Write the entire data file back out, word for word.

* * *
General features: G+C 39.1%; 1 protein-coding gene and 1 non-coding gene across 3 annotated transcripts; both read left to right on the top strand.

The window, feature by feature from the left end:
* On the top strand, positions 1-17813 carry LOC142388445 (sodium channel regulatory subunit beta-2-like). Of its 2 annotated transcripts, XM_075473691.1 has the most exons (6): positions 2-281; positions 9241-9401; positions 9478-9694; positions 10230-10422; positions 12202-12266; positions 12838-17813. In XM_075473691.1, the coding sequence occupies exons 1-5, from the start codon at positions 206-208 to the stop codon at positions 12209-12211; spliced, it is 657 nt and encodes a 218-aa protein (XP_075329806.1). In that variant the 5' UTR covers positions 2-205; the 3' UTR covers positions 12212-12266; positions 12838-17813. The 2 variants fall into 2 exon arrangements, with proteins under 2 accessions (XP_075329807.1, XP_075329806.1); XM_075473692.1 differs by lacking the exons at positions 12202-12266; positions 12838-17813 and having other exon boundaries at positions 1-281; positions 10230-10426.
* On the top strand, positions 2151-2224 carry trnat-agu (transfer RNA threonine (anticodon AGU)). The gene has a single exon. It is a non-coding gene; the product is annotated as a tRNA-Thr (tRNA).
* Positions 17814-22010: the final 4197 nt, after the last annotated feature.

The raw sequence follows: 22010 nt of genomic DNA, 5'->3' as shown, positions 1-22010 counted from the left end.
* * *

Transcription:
General features: G+C 39.1%; 1 protein-coding gene and 1 non-coding gene across 3 annotated transcripts; both read left to right on the top strand.

The window, feature by feature from the left end:
* On the top strand, positions 1-17813 carry LOC142388445 (sodium channel regulatory subunit beta-2-like). Of its 2 annotated transcripts, XM_075473691.1 has the most exons (6): positions 2-281; positions 9241-9401; positions 9478-9694; positions 10230-10422; positions 12202-12266; positions 12838-17813. In XM_075473691.1, the coding sequence occupies exons 1-5, from the start codon at positions 206-208 to the stop codon at positions 12209-12211; spliced, it is 657 nt and encodes a 218-aa protein (XP_075329806.1). In that variant the 5' UTR covers positions 2-205; the 3' UTR covers positions 12212-12266; positions 12838-17813. The 2 variants fall into 2 exon arrangements, with proteins under 2 accessions (XP_075329807.1, XP_075329806.1); XM_075473692.1 differs by lacking the exons at positions 12202-12266; positions 12838-17813 and having other exon boundaries at positions 1-281; positions 10230-10426.
* On the top strand, positions 2151-2224 carry trnat-agu (transfer RNA threonine (anticodon AGU)). The gene has a single exon. It is a non-coding gene; the product is annotated as a tRNA-Thr (tRNA).
* Positions 17814-22010: the final 4197 nt, after the last annotated feature.

The raw sequence follows: 22010 nt of genomic DNA, 5'->3' as shown, positions 1-22010 counted from the left end.